Am I being defrauded by my insurance company?
January 26, 2017 2:06 PM   Subscribe

Got some strange emails from my insurance agent alleging I filed a claim for theft. I filed no such claim.

I inherited a house when my father died in 2009. Off and on for the past several years, we have had two renters. At other times, the house has been vacant. Currently, my grandpa is living in the house (rent-free), but the house is in my name and I pay the insurance.

Yesterday, I receive an email from Nationwide stating that my premium was going up by $150. The email stated that "we received a notice yesterday that the policy had been amended to reflect one claim from [two years ago]. This resulted in an increase on the policy due to the loss of the claim free discount."

I was incredibly confused. I was never informed of such claim and inquired further.

The agent said that it was a claim filed for $5,000 for theft by the "tenant."

I express my shock to the agent and request yet more information. Already, this is sounding incredibly fishy. My grandfather never filed a claim, I never filed a claim. I immediately begin to think fraud.

After much back and forth, the agent tells me that they have no further details on the claim because they don't "look at all of the details of the claim unless we call and question." She told me to "forget about it" and that since "the claim was filed by a tenant at the time of the loss, so this does NOT apply to you."

Huh?

As I read the situation, I feel like someone filed a claim and made off with $5,000. And the insurance company isn't even interested in investigating this?

My questions are:
1) Neither myself nor my grandpa filed any such claim for theft. The previous tenants were not the best tenants, but they also weren't the sharpest crayons in the box. I don't have much faith they could commit insurance fraud.

Is it possible that I'm being defrauded by the agency itself? That it's an "inside job"?

Can someone in the insurance world (or who knows about this stuff) lay out a plausible scenario for me?

I can't tell if I'm overreacting.
posted by Cwell to Work & Money (5 answers total)
 
It sounds to me like a prior tenant made a renter's insurance claim for theft. This claim is tied to your address by a national insurance claim database. Your current insurance found this claim during a search and your insurance cost is affected by it.

I know when I sold my house, the fact that I had made some insurance claims prior to the sale affected the rate that my buyers could qualify for.
posted by muddgirl at 2:12 PM on January 26, 2017 [7 favorites]


Skip your agent, who is likely a licensed broker, and call the main company. Find someone in a supervisor position. Ask them questions and ask for further documentation on the original claim.

Then...Write a follow-up letter and provide copies of all the documentation you have thus far. Get the supervisor's fax and fax this.

It could be a clerical error. It could be a tenant defrauded you in which case you have recourse. It could be the agent filed a fraudulently claim. WE DON'T KNOW.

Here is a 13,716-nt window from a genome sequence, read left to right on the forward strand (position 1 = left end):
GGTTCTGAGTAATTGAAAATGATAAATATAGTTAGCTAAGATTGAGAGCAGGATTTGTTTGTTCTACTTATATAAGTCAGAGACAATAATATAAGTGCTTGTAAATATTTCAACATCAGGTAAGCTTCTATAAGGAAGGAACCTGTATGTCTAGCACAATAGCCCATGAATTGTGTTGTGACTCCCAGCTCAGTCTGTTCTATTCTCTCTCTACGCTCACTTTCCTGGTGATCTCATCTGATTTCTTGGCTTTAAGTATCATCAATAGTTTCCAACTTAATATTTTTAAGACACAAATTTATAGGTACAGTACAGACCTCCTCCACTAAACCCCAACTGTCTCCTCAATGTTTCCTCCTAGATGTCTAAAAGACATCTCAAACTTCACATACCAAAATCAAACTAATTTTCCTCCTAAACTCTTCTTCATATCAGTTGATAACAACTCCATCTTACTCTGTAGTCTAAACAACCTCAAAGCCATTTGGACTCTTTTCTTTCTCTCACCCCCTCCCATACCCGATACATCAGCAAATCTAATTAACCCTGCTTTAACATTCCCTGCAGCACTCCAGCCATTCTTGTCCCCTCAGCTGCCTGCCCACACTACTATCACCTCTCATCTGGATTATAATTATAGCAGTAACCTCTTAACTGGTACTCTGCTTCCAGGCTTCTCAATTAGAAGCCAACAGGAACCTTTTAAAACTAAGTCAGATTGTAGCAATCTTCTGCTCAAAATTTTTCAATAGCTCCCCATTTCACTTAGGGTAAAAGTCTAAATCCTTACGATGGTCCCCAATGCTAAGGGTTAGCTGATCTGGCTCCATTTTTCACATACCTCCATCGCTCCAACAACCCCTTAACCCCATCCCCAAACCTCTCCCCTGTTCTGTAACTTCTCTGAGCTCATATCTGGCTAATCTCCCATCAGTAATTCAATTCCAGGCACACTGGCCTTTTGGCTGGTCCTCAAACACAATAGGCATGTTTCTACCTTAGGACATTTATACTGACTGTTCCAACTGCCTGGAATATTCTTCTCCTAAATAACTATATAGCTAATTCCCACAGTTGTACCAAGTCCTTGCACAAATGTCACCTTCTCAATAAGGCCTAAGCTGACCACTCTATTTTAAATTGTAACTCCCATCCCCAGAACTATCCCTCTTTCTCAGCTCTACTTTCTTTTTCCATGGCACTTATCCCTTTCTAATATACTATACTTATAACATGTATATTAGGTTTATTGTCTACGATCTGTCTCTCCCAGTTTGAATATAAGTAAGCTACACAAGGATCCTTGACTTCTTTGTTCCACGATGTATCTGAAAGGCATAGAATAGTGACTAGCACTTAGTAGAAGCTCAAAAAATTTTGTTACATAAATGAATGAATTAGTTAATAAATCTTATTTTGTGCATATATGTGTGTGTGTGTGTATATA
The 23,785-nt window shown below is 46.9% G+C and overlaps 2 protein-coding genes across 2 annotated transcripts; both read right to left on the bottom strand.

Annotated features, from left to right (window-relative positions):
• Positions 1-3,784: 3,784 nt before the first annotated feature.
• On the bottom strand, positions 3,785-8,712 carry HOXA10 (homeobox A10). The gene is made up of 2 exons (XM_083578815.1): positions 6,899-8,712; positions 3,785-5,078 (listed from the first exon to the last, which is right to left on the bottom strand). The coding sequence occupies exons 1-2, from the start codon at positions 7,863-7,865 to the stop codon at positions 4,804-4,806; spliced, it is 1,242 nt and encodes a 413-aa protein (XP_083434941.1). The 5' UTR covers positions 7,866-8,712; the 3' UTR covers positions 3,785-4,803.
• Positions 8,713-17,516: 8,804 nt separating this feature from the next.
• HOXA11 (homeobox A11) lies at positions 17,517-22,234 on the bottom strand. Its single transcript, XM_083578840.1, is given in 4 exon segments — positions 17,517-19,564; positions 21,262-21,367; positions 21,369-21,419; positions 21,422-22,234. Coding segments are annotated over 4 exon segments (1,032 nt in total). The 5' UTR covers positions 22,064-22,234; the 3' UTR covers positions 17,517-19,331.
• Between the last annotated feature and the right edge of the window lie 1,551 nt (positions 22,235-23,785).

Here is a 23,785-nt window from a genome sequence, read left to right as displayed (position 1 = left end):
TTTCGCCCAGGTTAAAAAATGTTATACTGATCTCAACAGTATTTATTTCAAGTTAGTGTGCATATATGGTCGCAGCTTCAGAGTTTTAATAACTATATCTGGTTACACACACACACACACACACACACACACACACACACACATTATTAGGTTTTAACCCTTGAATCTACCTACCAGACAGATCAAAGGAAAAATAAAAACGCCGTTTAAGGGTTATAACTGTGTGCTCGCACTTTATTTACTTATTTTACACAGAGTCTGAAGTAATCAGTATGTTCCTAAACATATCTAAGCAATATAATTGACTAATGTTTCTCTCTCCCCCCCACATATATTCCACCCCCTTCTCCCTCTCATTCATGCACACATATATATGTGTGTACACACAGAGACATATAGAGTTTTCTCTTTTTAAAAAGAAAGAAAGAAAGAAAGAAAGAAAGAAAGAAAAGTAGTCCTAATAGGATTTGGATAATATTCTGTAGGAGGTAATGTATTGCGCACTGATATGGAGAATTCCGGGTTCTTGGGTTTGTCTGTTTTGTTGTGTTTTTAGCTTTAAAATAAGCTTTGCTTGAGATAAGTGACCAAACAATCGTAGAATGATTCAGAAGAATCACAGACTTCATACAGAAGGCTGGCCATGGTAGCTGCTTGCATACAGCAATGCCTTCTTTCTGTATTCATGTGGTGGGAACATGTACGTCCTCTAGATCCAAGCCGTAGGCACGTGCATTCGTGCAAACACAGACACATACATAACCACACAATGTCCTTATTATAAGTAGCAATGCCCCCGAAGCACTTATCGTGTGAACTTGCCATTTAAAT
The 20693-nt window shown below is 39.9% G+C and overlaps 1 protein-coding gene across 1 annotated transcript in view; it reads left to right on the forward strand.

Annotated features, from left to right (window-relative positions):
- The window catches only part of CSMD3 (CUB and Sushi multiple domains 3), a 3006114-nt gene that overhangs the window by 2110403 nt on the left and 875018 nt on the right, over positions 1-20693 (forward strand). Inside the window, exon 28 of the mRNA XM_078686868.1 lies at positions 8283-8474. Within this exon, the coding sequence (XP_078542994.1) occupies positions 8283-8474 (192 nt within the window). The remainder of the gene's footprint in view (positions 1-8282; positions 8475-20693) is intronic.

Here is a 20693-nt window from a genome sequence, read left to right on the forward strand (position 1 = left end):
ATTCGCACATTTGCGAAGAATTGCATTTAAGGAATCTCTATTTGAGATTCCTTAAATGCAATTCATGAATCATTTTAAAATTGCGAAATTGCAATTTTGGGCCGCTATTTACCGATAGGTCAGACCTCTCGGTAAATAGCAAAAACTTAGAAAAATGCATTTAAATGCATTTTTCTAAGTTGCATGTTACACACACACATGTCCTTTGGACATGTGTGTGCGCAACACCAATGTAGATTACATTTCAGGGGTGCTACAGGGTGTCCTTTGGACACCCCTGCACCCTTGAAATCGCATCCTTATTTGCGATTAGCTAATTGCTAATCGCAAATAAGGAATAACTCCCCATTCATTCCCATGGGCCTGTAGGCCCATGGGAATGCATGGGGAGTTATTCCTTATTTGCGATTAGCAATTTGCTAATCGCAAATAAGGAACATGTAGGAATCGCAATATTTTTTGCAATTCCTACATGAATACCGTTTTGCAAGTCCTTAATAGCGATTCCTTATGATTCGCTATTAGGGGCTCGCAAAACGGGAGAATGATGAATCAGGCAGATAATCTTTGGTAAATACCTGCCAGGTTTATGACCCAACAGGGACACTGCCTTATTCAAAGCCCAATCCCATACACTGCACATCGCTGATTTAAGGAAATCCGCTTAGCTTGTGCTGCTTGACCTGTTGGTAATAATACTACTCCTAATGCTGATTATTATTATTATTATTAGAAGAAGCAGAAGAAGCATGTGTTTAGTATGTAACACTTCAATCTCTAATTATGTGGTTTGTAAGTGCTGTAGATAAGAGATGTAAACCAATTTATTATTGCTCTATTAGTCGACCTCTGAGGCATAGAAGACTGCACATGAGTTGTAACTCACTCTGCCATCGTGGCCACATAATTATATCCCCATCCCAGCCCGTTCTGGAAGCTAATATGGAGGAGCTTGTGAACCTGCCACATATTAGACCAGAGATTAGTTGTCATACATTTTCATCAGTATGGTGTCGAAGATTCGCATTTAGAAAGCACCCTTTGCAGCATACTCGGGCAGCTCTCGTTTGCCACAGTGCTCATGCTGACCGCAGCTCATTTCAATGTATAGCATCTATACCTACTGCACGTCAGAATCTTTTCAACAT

You know who does know? The Insurer that paid on the claim. Call them and explain your situation. By-pass the agent on this issue.

PS - fire your agent who just told you "don't worry about it" when this is all cleared up. If they committed the fraud they will be facing charges and will be "fired" for you. Seriously, stop dealing with this broker. They are not professional, possibly worse.
posted by jbenben at 2:15 PM on January 26, 2017 [15 favorites]


Once you get to the bottom of this, you might report their "just forget it!" to your state insurance licensing board because - GEEZ!

UPON EDIT: muddgirl probably has it, but I think your agent should have explained this to you. follow-up.
posted by jbenben at 2:16 PM on January 26, 2017 [9 favorites]


I guess it's possible that your agent could have filed a fraudulent claim, but that seems unlikely to me. He'd lose his license, and, because commissions are paid on a constantly-recurring stream of renewal business, a significant source of income. For $5000? Not worth it.

Was your grandfather living in the house at the time of the alleged loss? Or were your previous tenants there?

Did you switch insurance companies since the alleged loss?

What type of policy is covering this property? Typically, rental properties are covered by dwelling fire policies, which only cover the structure of the building, and the tenant is responsible for renter's insurance to cover the contents. If you've got a DFIRE policy and the claim is for theft, I'd be very concerned.

I would get as much information about this claim as possible. As jbenben said, get it from the company directly, not your agent. Agents don't really do much with claims. If you ask your agent to get it, they'll just turn around and call the company, so cut out the middleman. The company should have a detailed record of who made the claim, what allegedly occurred, and any correspondence they sent/attempted to send to you. Once you have that, you'll have a better idea of what happened, and we can go from there.
posted by kevinbelt at 2:20 PM on January 26, 2017 [2 favorites]


Kevinbelt -- This is a dwelling/fire policy, yet another reason why I'm concerned. How could a theft claim even be filed on such a policy?
posted by Cwell at 2:23 PM on January 26, 2017 [1 favorite]


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